In addition, a 40% accuracy-related penalty would apply to understatements attributable to undisclosed foreign financial assets. Undisclosed foreign financial assets for these purposes would include assets required to be disclosed under sections 6038, 6038B, 6046A and 6048, as well as the new regulations. It is not clear why assets that are required to be disclosed under sections other than Section 6038D and on different information returns are subject to the new penalties. There are already significant penalties for failing to file those other information returns.  

Statute of Limitations

The HIRE Act amends Section 6501(e) to extend the statute of limitations from 3 years to 6 years in cases where income omitted from the taxpayer's U.S. tax return exceeds $5,000 and the omission is attributable to one or more assets required to be reported under the new reporting rules. This differs from the typical 6-year statute extension which applies where there has been a 25% or greater understatement of gross income.

Under Section 6501(c)(8), as amended by the HIRE Act, the statute of limitations would be tolled for the period for which the new tax reporting forms are not filed, and would not expire until 3 years after the date on which the Secretary is furnished the required information. Accordingly, a failure to file the new form would result in the IRS having until 3 years after the form is filed to assess any additional taxes, penalties, etc.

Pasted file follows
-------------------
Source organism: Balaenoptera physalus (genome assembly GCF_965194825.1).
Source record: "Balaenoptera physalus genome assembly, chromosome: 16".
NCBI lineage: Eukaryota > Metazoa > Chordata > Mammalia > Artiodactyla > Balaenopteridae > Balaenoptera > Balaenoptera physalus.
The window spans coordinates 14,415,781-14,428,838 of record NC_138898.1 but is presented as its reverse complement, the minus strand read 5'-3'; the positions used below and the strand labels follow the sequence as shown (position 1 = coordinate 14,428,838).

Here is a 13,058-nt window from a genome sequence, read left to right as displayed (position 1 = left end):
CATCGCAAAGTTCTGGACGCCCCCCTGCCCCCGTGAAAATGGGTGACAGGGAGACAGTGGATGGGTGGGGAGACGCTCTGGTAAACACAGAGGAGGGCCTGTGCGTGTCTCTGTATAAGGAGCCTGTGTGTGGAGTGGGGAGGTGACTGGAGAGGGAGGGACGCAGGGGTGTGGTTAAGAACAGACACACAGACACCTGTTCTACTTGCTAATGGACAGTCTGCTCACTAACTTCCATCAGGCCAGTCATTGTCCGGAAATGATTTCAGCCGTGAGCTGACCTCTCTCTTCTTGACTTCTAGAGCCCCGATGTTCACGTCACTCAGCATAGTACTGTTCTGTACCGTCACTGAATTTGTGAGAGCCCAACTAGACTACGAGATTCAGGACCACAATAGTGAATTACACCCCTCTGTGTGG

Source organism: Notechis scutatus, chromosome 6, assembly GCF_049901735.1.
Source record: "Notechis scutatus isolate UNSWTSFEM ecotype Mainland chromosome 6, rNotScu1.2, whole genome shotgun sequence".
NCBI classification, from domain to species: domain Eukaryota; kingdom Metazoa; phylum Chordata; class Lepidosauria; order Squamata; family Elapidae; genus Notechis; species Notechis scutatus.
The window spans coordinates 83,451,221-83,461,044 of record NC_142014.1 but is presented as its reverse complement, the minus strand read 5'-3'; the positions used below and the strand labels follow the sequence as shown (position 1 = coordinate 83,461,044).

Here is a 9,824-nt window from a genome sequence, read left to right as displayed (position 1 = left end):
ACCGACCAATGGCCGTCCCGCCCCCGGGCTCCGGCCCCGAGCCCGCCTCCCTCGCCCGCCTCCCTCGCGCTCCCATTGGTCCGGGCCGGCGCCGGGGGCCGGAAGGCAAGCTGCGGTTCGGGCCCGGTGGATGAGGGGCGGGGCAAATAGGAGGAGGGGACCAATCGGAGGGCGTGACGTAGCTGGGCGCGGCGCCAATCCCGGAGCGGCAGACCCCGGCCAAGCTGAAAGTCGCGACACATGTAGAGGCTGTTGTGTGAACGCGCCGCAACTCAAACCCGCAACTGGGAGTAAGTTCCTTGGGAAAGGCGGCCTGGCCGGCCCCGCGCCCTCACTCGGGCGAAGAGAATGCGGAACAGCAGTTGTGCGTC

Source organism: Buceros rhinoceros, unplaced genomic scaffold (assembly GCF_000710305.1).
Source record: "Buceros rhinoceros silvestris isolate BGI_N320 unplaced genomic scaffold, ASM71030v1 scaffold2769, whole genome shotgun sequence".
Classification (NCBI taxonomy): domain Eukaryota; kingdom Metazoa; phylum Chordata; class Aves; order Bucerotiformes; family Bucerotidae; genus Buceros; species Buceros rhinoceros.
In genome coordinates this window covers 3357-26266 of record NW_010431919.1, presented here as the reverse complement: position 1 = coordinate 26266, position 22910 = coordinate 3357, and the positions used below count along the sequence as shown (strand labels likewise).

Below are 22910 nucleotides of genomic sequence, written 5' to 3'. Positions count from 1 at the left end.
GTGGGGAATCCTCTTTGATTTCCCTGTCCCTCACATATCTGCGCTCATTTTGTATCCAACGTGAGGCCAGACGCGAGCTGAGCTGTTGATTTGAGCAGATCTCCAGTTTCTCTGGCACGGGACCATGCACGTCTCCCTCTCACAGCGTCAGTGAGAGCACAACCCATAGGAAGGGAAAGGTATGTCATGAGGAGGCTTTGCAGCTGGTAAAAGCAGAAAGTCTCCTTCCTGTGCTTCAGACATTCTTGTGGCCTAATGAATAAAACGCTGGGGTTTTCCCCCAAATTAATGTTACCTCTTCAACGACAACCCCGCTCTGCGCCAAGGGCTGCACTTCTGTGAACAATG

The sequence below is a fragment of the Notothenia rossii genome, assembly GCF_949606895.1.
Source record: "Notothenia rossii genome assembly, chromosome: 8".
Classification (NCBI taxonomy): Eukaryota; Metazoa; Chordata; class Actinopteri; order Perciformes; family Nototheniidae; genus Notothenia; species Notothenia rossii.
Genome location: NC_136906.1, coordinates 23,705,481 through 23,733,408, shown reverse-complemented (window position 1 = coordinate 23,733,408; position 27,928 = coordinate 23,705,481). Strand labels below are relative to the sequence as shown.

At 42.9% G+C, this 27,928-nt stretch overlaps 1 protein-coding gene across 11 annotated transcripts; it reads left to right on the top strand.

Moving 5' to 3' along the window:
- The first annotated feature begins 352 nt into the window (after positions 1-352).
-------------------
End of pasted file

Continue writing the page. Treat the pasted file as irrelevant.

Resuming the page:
Effective Date

The new form and related penalty provisions will apply to taxable years beginning after the date of enactment of the HIRE Act (for individuals, the 2011 tax year).

However, it is important to note that the amendments to the statute of limitations would be effective for income tax returns due after the date of enactment OR for tax returns filed on or before that date if the statute of limitations has not yet expired. This means that, without further clarification from the IRS or Congress, income tax returns for calendar year tax payers filed for the 2006, 2007 2008, 2009 and 2010 tax years are potentially subject to the new 6-year statute rather than the traditional 3-year statute. Presumably the tolling rules would not apply to those tax years since the new reporting forms would not have been in existence.  

Conclusion

The HIRE Act provides another tool for the IRS in their effort to identify unreported foreign financial assets. However, it requires disclosure of assets and information that individuals who are familiar with FBAR requirements will not be expecting. Further, because of the expanded asset types included, the reporting requirements will come as a surprise to individuals who have not been subject to FBAR reporting. Finally, failures could result in significant penalties to individuals, especially if they are combined with FBAR filing penalties. Therefore, individuals with offshore accounts and those who have engaged in financial transactions with non-U.S. persons should consult carefully with their tax accountants when preparing their tax returns to ensure that they comply with the new requirements.